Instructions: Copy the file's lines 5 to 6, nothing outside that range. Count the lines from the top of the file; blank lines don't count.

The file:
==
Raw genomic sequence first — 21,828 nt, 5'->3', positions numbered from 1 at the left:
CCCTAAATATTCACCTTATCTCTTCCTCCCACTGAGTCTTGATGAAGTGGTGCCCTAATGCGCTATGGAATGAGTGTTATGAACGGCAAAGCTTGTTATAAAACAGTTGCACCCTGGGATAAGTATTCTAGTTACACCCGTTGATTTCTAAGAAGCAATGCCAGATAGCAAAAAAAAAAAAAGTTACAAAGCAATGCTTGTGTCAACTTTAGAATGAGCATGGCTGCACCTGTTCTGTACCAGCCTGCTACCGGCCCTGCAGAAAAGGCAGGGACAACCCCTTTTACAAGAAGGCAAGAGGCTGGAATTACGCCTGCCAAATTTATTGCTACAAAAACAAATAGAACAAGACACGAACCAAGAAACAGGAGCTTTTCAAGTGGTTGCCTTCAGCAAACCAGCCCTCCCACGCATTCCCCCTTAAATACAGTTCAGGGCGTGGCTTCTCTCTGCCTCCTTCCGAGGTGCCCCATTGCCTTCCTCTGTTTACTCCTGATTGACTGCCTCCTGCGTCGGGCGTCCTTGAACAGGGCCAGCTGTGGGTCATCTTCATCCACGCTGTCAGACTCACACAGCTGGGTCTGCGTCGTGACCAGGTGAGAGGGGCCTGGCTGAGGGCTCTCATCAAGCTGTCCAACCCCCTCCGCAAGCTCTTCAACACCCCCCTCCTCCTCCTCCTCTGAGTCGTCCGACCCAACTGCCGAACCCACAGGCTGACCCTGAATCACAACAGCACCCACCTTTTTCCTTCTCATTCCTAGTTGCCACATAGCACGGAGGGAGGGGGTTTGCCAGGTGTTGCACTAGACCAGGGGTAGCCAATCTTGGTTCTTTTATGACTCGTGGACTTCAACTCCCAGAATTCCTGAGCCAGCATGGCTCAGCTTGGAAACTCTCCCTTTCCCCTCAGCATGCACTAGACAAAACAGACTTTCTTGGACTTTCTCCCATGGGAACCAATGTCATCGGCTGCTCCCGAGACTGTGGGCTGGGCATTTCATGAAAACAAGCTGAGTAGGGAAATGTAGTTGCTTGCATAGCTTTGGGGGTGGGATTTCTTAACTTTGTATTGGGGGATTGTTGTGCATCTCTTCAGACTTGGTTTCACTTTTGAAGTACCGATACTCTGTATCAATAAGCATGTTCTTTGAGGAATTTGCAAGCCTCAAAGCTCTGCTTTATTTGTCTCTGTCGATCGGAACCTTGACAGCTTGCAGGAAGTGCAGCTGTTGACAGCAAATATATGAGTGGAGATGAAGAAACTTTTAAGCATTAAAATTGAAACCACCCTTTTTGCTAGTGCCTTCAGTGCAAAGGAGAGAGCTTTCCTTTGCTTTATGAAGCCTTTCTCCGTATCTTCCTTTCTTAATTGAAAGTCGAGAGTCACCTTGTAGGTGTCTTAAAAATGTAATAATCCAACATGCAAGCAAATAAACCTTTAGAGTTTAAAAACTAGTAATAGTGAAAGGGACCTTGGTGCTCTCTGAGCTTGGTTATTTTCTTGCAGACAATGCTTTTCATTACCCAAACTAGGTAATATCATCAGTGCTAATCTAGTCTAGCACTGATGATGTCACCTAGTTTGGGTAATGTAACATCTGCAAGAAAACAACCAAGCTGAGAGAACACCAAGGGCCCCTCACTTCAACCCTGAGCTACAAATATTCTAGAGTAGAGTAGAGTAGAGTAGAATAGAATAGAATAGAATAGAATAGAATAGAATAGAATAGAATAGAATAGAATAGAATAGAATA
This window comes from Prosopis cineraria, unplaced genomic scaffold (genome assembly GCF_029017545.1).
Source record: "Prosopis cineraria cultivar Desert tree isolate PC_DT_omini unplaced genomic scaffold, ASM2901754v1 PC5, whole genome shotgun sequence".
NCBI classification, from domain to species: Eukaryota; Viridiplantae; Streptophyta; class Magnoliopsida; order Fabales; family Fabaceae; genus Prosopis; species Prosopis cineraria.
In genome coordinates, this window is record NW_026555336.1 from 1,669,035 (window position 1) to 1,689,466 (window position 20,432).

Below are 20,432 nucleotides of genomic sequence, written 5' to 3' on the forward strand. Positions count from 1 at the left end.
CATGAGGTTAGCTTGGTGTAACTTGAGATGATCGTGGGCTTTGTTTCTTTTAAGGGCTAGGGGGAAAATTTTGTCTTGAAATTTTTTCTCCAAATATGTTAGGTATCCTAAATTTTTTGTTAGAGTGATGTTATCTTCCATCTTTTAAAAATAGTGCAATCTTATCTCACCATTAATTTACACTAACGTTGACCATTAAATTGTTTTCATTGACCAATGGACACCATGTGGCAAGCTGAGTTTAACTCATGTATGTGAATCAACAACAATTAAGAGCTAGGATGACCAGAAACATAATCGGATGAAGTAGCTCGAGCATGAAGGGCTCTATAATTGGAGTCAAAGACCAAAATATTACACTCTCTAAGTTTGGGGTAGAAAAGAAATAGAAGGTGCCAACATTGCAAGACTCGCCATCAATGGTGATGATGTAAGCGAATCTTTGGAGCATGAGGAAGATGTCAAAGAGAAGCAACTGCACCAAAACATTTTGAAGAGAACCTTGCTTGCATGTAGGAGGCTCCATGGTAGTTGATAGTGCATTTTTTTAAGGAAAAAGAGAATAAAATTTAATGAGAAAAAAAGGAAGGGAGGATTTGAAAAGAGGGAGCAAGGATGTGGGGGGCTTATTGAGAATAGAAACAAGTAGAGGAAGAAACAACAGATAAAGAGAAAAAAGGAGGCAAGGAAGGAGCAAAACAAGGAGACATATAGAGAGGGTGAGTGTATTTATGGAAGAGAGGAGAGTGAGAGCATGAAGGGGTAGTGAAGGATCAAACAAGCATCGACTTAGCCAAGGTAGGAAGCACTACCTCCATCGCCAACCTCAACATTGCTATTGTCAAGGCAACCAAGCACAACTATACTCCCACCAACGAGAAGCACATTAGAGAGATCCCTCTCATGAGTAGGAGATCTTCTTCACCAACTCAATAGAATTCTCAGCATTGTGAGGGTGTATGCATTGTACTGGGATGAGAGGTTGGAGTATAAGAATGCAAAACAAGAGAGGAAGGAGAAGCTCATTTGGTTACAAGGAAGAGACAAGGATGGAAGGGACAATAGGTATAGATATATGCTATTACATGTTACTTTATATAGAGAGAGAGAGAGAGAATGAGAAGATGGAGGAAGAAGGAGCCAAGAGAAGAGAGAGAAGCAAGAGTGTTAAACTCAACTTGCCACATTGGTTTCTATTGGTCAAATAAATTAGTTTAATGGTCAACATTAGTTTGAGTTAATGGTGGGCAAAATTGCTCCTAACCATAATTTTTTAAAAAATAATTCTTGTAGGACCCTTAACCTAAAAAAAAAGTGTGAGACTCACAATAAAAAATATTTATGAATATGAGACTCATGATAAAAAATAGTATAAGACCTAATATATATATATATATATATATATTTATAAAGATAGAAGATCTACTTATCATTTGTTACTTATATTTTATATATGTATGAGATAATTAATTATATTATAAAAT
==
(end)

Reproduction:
NCBI classification, from domain to species: Eukaryota; Viridiplantae; Streptophyta; class Magnoliopsida; order Fabales; family Fabaceae; genus Prosopis; species Prosopis cineraria.
In genome coordinates, this window is record NW_026555336.1 from 1,669,035 (window position 1) to 1,689,466 (window position 20,432).